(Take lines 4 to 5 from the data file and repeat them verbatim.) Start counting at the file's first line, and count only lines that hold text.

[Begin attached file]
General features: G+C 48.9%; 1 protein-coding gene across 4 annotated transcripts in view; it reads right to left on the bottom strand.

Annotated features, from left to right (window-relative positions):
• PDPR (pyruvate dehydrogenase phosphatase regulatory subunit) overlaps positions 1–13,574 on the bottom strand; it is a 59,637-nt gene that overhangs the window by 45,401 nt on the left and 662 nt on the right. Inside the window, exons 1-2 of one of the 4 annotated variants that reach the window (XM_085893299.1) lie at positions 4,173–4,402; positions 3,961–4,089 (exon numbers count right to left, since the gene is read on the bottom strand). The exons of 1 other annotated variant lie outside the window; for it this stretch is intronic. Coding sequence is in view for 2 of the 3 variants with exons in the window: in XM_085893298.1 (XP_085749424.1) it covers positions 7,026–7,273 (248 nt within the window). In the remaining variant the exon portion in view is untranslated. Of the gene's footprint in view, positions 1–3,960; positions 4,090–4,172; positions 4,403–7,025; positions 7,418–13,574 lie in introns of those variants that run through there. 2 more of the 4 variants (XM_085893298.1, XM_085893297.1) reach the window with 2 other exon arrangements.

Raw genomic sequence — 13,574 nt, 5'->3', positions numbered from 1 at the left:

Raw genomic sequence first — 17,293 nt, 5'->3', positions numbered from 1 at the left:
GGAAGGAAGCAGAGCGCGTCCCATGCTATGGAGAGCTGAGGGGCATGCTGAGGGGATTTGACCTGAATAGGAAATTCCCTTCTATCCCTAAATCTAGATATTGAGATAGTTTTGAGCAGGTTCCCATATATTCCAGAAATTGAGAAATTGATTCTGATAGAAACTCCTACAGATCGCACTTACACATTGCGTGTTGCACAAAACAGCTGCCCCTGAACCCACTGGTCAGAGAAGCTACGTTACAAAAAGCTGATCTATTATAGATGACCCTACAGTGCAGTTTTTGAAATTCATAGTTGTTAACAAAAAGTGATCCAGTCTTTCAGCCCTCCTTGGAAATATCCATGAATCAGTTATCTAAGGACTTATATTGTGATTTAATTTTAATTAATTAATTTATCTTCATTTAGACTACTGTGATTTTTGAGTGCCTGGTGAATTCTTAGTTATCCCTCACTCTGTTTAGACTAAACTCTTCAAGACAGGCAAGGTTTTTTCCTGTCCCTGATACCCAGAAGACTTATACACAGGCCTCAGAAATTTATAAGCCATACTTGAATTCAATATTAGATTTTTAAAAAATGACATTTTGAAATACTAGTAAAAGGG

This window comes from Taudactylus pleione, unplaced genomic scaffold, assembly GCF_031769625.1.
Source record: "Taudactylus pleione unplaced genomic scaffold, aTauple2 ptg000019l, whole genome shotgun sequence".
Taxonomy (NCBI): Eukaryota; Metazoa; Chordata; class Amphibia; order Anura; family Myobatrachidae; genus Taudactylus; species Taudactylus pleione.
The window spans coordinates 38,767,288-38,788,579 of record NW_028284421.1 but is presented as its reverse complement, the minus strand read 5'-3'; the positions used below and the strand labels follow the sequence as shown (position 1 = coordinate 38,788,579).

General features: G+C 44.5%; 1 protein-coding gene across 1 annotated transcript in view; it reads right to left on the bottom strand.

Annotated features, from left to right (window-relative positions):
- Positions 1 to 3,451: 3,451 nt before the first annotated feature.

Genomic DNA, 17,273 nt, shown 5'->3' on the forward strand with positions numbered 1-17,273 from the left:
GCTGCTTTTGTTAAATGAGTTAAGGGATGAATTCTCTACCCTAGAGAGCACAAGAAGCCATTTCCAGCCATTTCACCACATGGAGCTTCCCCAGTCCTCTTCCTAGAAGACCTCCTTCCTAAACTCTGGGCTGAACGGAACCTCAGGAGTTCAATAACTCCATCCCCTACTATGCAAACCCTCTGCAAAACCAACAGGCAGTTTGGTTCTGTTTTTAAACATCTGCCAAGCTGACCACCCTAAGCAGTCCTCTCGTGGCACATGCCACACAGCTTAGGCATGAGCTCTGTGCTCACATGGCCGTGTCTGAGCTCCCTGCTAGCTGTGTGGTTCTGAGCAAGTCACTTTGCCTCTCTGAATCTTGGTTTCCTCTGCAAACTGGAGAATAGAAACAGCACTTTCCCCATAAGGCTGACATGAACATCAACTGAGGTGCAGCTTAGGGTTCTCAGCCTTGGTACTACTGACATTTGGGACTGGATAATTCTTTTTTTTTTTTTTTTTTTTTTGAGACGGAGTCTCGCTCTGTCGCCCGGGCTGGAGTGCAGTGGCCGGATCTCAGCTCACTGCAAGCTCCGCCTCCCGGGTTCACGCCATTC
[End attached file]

Raw genomic sequence — 13,574 nt, 5'->3', positions numbered from 1 at the left:

Raw genomic sequence first — 17,293 nt, 5'->3', positions numbered from 1 at the left: